Panic attacks, panic disorder, and agoraphobia: Associations with substance use, abuse, and dependence

Michael J. Zvolensky, Amit Bernstein, Erin C. Marshall, Matthew T. Feldner

Research output: Contribution to journalReview articlepeer-review


Anxiety and substance use disorders frequently co-occur. Despite the clinical importance of this co-occurrence, theory and research addressing the relations between anxiety-substance use disorder comorbidity remain limited. The present commentary is intended to briefly review and summarize key aspects of this literature, with a specific focus on panic-spectrum psychopathology (panic attacks, panic disorder, and agoraphobia) and its associations with tobacco, alcohol, and marijuana use, abuse, and dependence. A heuristic theoretical model for better understanding the panic-substance use relations also is offered. Extant data suggest clinically meaningful bidirectional associations are evident between panic problems and premorbid risk factors for such problems and various forms of tobacco, alcohol, and marijuana use. Key clinical implications and future directions are outlined based upon the review.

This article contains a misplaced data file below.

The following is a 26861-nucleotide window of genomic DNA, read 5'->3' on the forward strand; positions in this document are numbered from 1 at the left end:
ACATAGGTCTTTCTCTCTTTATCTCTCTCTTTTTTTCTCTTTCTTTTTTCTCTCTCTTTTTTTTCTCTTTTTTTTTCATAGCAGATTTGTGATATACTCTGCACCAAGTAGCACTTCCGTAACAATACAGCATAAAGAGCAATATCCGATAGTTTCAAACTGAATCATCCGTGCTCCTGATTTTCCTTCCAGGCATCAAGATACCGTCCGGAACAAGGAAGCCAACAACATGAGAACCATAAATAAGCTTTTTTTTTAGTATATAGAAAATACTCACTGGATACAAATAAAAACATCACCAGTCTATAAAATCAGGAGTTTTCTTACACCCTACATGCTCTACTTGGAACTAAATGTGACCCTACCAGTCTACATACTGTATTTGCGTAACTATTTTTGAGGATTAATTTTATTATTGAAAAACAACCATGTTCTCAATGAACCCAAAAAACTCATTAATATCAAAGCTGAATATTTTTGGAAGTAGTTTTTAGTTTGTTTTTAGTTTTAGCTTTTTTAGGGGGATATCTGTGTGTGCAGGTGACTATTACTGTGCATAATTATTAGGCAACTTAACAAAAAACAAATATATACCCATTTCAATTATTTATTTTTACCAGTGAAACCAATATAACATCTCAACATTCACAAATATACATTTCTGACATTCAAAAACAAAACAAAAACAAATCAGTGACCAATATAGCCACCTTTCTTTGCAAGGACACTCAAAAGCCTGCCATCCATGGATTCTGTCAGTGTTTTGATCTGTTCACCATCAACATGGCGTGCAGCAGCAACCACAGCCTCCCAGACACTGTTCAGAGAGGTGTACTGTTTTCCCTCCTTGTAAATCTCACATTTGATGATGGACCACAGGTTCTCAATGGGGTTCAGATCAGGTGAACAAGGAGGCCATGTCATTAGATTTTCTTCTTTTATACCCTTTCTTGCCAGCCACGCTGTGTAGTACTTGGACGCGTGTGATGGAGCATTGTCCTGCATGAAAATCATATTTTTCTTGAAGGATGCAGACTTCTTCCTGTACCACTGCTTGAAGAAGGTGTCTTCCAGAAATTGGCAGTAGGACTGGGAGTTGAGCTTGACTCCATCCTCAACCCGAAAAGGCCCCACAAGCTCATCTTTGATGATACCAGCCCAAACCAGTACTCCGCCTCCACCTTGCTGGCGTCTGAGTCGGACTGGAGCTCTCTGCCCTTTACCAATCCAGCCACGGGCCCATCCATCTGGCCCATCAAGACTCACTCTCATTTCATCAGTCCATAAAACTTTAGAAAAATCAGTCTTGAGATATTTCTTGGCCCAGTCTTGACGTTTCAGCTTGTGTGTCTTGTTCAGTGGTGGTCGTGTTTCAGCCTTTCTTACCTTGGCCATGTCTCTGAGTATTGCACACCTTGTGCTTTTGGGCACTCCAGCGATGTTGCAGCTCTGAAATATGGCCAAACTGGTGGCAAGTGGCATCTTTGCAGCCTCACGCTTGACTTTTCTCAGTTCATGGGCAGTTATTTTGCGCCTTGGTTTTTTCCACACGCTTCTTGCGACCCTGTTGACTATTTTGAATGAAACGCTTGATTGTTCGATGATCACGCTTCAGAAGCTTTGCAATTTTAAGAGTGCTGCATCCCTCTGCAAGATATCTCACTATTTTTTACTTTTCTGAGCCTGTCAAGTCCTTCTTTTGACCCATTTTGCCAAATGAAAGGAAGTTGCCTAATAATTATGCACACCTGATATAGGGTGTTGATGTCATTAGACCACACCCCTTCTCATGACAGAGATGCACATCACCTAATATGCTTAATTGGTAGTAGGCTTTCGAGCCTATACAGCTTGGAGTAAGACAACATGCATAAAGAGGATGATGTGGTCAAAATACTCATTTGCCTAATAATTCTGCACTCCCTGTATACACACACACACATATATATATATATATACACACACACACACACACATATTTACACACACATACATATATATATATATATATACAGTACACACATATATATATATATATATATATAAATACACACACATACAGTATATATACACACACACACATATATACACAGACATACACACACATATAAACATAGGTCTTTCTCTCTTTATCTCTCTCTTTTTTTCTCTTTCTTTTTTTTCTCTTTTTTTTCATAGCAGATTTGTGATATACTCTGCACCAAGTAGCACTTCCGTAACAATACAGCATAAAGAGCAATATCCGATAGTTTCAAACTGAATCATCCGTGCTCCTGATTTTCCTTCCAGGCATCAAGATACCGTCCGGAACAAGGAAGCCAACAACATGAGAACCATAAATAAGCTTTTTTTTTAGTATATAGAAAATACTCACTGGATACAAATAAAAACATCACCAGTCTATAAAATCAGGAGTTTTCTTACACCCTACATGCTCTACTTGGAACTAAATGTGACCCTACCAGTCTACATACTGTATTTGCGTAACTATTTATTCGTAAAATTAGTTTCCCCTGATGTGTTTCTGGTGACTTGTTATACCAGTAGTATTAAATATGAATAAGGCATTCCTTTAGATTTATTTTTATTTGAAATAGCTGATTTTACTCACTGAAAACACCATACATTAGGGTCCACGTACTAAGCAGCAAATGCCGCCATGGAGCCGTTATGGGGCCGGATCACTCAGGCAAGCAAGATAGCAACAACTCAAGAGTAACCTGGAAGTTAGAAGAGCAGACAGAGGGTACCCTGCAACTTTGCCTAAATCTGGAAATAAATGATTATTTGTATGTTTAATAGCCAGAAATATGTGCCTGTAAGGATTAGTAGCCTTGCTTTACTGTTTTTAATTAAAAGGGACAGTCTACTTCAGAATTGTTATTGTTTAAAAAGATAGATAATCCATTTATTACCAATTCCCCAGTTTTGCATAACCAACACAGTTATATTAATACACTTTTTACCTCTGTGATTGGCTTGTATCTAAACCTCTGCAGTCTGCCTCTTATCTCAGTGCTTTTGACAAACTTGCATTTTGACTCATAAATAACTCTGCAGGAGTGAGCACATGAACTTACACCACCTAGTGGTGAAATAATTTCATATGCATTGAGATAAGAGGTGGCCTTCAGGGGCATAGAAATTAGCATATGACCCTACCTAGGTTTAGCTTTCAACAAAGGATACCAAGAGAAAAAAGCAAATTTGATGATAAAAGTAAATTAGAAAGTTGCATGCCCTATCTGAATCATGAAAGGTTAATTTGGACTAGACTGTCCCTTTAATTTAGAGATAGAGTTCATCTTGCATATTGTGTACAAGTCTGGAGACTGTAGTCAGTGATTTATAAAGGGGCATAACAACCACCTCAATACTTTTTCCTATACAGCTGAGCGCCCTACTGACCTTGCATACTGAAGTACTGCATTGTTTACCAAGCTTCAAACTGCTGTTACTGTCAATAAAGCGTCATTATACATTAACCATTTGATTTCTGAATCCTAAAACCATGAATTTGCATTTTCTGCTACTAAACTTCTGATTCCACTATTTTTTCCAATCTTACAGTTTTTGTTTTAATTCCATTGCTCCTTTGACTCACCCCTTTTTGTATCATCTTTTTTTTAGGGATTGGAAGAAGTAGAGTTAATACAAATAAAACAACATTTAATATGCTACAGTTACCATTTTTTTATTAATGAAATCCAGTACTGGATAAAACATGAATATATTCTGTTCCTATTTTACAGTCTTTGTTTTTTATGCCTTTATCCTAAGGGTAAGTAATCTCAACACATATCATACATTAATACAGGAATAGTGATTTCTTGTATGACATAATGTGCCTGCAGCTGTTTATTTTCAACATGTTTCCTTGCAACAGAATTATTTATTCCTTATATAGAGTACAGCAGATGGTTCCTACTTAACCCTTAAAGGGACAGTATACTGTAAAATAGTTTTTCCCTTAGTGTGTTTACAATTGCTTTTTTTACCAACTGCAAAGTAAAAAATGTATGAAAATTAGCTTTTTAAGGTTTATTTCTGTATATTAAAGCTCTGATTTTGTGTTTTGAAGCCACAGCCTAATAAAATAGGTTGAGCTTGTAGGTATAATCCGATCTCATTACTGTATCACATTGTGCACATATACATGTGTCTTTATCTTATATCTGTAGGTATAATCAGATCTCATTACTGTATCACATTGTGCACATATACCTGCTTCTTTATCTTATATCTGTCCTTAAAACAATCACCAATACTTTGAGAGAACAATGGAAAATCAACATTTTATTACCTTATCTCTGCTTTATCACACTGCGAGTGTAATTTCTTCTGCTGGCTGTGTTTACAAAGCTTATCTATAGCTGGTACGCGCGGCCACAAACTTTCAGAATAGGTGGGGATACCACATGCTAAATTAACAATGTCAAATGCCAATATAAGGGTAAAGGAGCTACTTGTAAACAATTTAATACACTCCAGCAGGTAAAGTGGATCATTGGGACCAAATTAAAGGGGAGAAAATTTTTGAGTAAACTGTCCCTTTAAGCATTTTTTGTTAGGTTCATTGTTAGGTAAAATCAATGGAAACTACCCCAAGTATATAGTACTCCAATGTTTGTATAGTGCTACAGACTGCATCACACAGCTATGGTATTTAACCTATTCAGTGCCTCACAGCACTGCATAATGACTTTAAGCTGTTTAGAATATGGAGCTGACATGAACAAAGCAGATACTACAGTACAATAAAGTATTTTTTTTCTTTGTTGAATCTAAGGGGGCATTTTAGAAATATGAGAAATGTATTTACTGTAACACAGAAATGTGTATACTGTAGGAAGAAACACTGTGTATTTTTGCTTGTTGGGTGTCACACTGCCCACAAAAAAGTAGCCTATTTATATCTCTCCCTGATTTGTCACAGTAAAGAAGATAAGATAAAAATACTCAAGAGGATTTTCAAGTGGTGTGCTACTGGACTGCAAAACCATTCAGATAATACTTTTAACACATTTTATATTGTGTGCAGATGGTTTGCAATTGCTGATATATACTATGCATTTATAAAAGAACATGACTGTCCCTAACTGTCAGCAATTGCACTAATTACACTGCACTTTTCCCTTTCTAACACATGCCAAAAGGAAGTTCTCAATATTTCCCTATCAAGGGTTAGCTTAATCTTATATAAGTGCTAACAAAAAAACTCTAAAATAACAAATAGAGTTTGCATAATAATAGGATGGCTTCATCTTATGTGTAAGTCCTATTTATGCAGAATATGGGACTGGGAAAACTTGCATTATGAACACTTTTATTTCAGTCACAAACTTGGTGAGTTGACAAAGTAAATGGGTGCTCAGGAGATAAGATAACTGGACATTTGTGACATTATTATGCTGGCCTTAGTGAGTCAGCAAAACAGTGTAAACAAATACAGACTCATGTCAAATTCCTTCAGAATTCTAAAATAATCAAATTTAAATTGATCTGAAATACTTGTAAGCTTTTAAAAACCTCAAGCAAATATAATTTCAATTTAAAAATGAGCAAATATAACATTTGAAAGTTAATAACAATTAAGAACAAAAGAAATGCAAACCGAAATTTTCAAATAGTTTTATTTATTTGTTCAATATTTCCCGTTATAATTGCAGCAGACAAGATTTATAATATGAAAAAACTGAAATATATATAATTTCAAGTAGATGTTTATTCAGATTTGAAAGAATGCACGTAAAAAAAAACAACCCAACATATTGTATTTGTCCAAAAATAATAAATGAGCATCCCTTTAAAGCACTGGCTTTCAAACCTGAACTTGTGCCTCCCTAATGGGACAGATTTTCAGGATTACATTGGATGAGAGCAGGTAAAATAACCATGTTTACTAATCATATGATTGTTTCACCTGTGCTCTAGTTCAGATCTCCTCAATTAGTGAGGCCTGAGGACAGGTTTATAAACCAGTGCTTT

Original languageEnglish
Pages (from-to)279-285
Number of pages7
JournalCurrent Psychiatry Reports
Issue number4
StatePublished - Aug 2006

Bibliographical note

Funding Information:
This paper was supported by National Institute on Drug Abuse research grants (1 R01 DA018734-01A1, R03 DA16307-01, and 1 R21 DA016227-01) awarded to Dr. Zvolensky and by a National Research Service Award (F31 MH073205-01) awarded to Dr. Bernstein.

ASJC Scopus subject areas

  • Psychiatry and Mental health


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